A Pure Heart

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When my son was younger, he was determined to do something he knew was wrong. When I caught him before he could put his plan into action he protested, “But Mom I didn’t actually do it!” “That’s not the point.” I told him, “You wanted to do it – that’s the heart of the problem.

Human nature has reduced “sin” to an act – a thing we do, while the Bible tells us that sin is a condition of the heart – our desires. When Jesus taught about adultery in Matthew 5:27-28 He said that the sin of adultery is committed when the desire arises – “anyone who looks at a woman lustfully has already committed adultery with her in his heart.” James identified the pattern of sin in 1:14-15 as a progression from one’s “own evil desire,” to enticement, then to the action. Sin clearly starts in the heart. After his sin with Bathsheba and the murder of her husband Urriah, David pleaded for God to “create in me a pure heart” (Ps. 51:10) for he knew that it was his heart that had led him astray. Jesus said, “Where your treasure is, there your heart will be also” (Mat. 6:21), meaning we will pursue at all costs what our heart desires. If that desire is for sin, you can bet your hands, feet, and body will follow. Jesus also said only “the pure in heart . . . will see God” (Mat. 5:8). That should be incentive enough.

A pure heart recoils at the thought of disobeying and dishonoring God and breaking fellowship. It pursues the heart of God, which never leads to sin. A pure heart runs from temptation (2 Tim 2:22). Does that mean if you struggle with sinful desires You don’t have a heart for God? No – Paul attested to the battle within himself (Rom. 7:15-23) and I know well my own tug-of-war with sin. But it’s not unwinnable. You just need some Help.

Beloved, Are you weary of toying with the sinful desires of your heart? Victory comes as you allow the Word of God and the Spirit of God to purify your heart day by day. God isn’t just after your behavior Beloved, He is after your heart.  When you “delight yourself in the Lord,” that is when He is all your heart longs for, then “He will give you the desires of your heart” (Ps 37:4). He will give you Himself.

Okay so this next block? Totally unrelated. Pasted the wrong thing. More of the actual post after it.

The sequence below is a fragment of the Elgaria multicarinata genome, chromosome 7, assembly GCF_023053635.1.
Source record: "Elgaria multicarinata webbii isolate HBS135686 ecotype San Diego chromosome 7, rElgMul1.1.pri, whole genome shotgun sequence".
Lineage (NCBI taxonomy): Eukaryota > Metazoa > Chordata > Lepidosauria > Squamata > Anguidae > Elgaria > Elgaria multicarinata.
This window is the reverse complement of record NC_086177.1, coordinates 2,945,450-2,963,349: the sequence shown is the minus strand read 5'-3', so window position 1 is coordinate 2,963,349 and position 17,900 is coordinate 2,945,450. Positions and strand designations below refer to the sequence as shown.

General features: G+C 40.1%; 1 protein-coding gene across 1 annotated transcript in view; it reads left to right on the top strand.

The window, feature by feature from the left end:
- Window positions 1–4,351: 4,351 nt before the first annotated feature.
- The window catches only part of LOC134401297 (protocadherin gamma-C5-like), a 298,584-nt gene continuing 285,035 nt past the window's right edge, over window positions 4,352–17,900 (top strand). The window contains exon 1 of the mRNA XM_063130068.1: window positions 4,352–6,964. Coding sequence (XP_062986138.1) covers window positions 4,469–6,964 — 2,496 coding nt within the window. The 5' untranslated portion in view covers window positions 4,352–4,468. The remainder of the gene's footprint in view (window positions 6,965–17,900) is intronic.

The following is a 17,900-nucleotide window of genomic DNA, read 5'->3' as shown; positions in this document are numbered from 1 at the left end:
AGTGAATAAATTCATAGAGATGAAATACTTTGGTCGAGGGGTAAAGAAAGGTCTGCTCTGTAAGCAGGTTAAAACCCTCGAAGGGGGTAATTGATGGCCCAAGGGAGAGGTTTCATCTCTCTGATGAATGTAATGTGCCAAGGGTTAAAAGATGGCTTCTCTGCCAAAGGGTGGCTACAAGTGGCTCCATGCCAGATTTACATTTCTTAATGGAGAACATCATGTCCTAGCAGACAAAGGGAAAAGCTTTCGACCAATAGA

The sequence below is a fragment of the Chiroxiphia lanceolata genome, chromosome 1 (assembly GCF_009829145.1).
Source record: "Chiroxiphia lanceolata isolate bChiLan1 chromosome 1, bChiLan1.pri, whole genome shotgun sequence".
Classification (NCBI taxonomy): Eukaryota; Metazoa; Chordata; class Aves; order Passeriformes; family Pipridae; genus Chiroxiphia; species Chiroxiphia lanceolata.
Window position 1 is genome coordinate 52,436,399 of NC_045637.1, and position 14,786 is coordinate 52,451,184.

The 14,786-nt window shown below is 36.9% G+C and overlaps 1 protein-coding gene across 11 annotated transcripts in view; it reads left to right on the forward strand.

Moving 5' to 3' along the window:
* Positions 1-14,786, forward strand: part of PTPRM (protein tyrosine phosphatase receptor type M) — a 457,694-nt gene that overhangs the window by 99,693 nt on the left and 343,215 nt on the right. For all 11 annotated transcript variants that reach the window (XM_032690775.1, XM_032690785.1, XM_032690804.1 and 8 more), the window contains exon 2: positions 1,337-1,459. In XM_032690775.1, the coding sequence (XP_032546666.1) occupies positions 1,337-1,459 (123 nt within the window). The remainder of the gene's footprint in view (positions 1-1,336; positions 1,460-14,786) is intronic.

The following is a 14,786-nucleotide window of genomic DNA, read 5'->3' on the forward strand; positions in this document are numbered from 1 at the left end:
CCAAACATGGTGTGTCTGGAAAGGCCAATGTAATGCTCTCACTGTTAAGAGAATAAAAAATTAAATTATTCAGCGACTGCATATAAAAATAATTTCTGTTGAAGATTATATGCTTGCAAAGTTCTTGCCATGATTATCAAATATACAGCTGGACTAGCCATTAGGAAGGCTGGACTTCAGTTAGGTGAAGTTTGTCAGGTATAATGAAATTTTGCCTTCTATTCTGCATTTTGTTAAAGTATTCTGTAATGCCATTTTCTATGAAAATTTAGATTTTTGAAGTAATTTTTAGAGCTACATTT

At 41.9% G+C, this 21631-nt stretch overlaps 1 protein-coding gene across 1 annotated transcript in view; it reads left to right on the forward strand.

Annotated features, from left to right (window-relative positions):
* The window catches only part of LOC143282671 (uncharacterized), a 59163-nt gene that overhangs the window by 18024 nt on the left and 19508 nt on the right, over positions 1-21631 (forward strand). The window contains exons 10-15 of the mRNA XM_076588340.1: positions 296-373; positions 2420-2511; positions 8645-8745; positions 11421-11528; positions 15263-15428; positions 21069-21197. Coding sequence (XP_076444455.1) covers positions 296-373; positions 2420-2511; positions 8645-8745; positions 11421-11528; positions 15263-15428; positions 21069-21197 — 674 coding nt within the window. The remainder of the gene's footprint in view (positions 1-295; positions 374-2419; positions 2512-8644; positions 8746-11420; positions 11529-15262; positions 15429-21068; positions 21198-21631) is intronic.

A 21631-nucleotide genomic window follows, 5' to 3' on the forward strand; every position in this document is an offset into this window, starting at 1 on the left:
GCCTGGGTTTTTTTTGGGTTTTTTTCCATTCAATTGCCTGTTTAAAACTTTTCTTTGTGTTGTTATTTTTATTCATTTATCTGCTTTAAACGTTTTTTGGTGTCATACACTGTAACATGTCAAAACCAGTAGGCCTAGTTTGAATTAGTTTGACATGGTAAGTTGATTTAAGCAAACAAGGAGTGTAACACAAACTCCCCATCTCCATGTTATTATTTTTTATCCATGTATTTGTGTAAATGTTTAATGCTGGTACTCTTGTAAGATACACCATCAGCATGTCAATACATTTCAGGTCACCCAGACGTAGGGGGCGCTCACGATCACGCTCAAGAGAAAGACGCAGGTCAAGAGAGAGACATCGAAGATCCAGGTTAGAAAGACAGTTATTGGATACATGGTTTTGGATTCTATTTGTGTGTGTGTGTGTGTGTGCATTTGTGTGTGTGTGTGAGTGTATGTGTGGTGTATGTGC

God’s (Very) Long-Range Plan

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I’m part of a group that is writing out the Scriptures. We’re writing small sections each day, but by focusing on only a small portion of verses we are able to slow down; by writing it out we pay careful attention to each word. Yesterday one of those words stood out to me.  In the account of creation, Genesis two describes man’s divinely created home, a place of beauty and nurture. The garden featured trees with fruit to feed the human. All the bounty of the Garden was free for the taking, with one exception – the “tree in the middle of the garden” (Gen. 3:3). God expressly forbade eating the fruit from this particular tree. He said, “You must not eat from the tree of the knowledge of the good and evil, for when you eat of it you will surely die” (Gen 2:17). Did you notice that one word that caught my attention? When. God said, “when you eat of it,” not “if you eat of it.” Adam and Eve’s act of sinful rebellion was not a surprise to God. He expected it. He predicted it. He knew it was going to happen all along.

And because He knew it was going to happen, He made a way for sinful man to be redeemed before he ever spoke the universe into being. You and I need to know that the cross of Christ was not God’s reaction to man’s sin. John said that Jesus was “the Lamb that was slain from the creation of the world’ (Rev 13:8), and Jesus said that the Father arranged our inheritance, a “kingdom prepared for you since the creation of the world” (Matt 25:34). God provided the cure for sin before the first sin ever occurred, even before He called forth the light (Gen 1:3). Jesus coming to earth, living a perfect life, dying a selfless death, and rising from the grave was all part of the plan of the ages. To what end? That He might rule and reign over a kingdom of redeemed people.

Beloved, I want you to be part of that kingdom. I want you to know Jesus, but more importantly, I want Jesus to know you (Gal 4:9; 1 Cor 8:3; John 10:14). God made the plan long ago, and He included you in it. Have you, will you receive His grace today?

What is God Worth to You?

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When I sit down to write every morning, I ask the Lord, “What do you want to say?” Some days it’s a word of encouragement. Everyone seems to like those. Some days it’s a Scripture lesson (like the Hebrews series). And some days God directs me to a passage of Scripture and I think, “This is not exactly a heart-warming story.” This is one of those days. I almost changed it, but God can be very insistent.